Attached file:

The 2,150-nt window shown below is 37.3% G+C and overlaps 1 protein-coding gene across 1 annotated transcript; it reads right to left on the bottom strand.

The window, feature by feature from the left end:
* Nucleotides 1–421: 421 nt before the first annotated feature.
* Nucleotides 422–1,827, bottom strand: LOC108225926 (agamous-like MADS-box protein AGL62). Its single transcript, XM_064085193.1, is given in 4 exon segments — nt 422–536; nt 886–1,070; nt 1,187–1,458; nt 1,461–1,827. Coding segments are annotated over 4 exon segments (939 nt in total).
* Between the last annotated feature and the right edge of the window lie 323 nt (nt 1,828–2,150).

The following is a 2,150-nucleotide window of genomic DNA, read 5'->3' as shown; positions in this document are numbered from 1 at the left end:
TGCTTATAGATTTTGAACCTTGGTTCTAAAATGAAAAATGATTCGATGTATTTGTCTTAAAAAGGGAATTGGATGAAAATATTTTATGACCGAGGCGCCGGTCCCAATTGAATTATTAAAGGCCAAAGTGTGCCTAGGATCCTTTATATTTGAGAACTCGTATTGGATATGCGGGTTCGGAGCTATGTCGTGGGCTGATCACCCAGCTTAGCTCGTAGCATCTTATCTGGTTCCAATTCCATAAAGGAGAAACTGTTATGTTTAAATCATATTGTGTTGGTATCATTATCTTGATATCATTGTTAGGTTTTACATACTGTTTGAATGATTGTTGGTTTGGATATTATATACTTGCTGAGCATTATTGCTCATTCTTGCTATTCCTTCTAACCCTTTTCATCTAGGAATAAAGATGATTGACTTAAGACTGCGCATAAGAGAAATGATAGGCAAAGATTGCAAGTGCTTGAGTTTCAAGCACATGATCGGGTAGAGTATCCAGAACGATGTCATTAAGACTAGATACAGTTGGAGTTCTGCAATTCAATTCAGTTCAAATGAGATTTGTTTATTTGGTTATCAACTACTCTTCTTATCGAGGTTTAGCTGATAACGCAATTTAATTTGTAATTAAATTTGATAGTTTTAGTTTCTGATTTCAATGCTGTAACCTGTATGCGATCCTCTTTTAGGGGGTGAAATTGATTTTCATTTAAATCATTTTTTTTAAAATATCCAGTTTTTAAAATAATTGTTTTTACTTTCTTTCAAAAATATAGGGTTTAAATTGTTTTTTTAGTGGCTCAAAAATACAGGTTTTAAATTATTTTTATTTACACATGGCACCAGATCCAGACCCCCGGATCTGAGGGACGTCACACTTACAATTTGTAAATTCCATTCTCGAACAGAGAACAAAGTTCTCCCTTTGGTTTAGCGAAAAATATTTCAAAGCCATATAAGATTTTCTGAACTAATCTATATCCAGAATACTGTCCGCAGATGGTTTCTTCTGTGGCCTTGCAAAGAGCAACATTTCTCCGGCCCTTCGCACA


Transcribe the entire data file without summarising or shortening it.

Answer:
The 2,150-nt window shown below is 37.3% G+C and overlaps 1 protein-coding gene across 1 annotated transcript; it reads right to left on the bottom strand.

The window, feature by feature from the left end:
* Nucleotides 1–421: 421 nt before the first annotated feature.
* Nucleotides 422–1,827, bottom strand: LOC108225926 (agamous-like MADS-box protein AGL62). Its single transcript, XM_064085193.1, is given in 4 exon segments — nt 422–536; nt 886–1,070; nt 1,187–1,458; nt 1,461–1,827. Coding segments are annotated over 4 exon segments (939 nt in total).
* Between the last annotated feature and the right edge of the window lie 323 nt (nt 1,828–2,150).

The following is a 2,150-nucleotide window of genomic DNA, read 5'->3' as shown; positions in this document are numbered from 1 at the left end:
TGCTTATAGATTTTGAACCTTGGTTCTAAAATGAAAAATGATTCGATGTATTTGTCTTAAAAAGGGAATTGGATGAAAATATTTTATGACCGAGGCGCCGGTCCCAATTGAATTATTAAAGGCCAAAGTGTGCCTAGGATCCTTTATATTTGAGAACTCGTATTGGATATGCGGGTTCGGAGCTATGTCGTGGGCTGATCACCCAGCTTAGCTCGTAGCATCTTATCTGGTTCCAATTCCATAAAGGAGAAACTGTTATGTTTAAATCATATTGTGTTGGTATCATTATCTTGATATCATTGTTAGGTTTTACATACTGTTTGAATGATTGTTGGTTTGGATATTATATACTTGCTGAGCATTATTGCTCATTCTTGCTATTCCTTCTAACCCTTTTCATCTAGGAATAAAGATGATTGACTTAAGACTGCGCATAAGAGAAATGATAGGCAAAGATTGCAAGTGCTTGAGTTTCAAGCACATGATCGGGTAGAGTATCCAGAACGATGTCATTAAGACTAGATACAGTTGGAGTTCTGCAATTCAATTCAGTTCAAATGAGATTTGTTTATTTGGTTATCAACTACTCTTCTTATCGAGGTTTAGCTGATAACGCAATTTAATTTGTAATTAAATTTGATAGTTTTAGTTTCTGATTTCAATGCTGTAACCTGTATGCGATCCTCTTTTAGGGGGTGAAATTGATTTTCATTTAAATCATTTTTTTTAAAATATCCAGTTTTTAAAATAATTGTTTTTACTTTCTTTCAAAAATATAGGGTTTAAATTGTTTTTTTAGTGGCTCAAAAATACAGGTTTTAAATTATTTTTATTTACACATGGCACCAGATCCAGACCCCCGGATCTGAGGGACGTCACACTTACAATTTGTAAATTCCATTCTCGAACAGAGAACAAAGTTCTCCCTTTGGTTTAGCGAAAAATATTTCAAAGCCATATAAGATTTTCTGAACTAATCTATATCCAGAATACTGTCCGCAGATGGTTTCTTCTGTGGCCTTGCAAAGAGCAACATTTCTCCGGCCCTTCGCACA